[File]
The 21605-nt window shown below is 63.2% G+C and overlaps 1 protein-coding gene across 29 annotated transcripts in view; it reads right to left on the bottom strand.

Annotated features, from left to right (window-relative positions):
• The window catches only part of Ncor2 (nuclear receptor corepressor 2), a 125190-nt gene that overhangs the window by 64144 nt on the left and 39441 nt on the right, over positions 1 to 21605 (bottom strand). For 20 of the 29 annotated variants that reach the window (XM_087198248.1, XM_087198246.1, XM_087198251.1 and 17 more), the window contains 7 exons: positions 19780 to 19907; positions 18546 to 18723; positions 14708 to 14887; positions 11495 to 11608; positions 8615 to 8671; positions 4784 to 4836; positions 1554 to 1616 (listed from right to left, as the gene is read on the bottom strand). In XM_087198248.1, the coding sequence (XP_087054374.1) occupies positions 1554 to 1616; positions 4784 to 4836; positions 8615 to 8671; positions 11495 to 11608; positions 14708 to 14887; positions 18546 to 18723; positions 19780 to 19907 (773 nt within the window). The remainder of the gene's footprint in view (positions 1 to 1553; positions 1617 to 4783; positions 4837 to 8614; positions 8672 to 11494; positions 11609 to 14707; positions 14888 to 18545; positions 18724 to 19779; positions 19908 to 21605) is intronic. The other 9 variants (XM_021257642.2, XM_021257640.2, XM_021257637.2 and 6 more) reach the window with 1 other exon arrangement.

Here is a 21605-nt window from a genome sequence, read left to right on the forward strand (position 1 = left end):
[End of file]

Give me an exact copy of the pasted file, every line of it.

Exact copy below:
The 21605-nt window shown below is 63.2% G+C and overlaps 1 protein-coding gene across 29 annotated transcripts in view; it reads right to left on the bottom strand.

Annotated features, from left to right (window-relative positions):
• The window catches only part of Ncor2 (nuclear receptor corepressor 2), a 125190-nt gene that overhangs the window by 64144 nt on the left and 39441 nt on the right, over positions 1 to 21605 (bottom strand). For 20 of the 29 annotated variants that reach the window (XM_087198248.1, XM_087198246.1, XM_087198251.1 and 17 more), the window contains 7 exons: positions 19780 to 19907; positions 18546 to 18723; positions 14708 to 14887; positions 11495 to 11608; positions 8615 to 8671; positions 4784 to 4836; positions 1554 to 1616 (listed from right to left, as the gene is read on the bottom strand). In XM_087198248.1, the coding sequence (XP_087054374.1) occupies positions 1554 to 1616; positions 4784 to 4836; positions 8615 to 8671; positions 11495 to 11608; positions 14708 to 14887; positions 18546 to 18723; positions 19780 to 19907 (773 nt within the window). The remainder of the gene's footprint in view (positions 1 to 1553; positions 1617 to 4783; positions 4837 to 8614; positions 8672 to 11494; positions 11609 to 14707; positions 14888 to 18545; positions 18724 to 19779; positions 19908 to 21605) is intronic. The other 9 variants (XM_021257642.2, XM_021257640.2, XM_021257637.2 and 6 more) reach the window with 1 other exon arrangement.

Here is a 21605-nt window from a genome sequence, read left to right on the forward strand (position 1 = left end):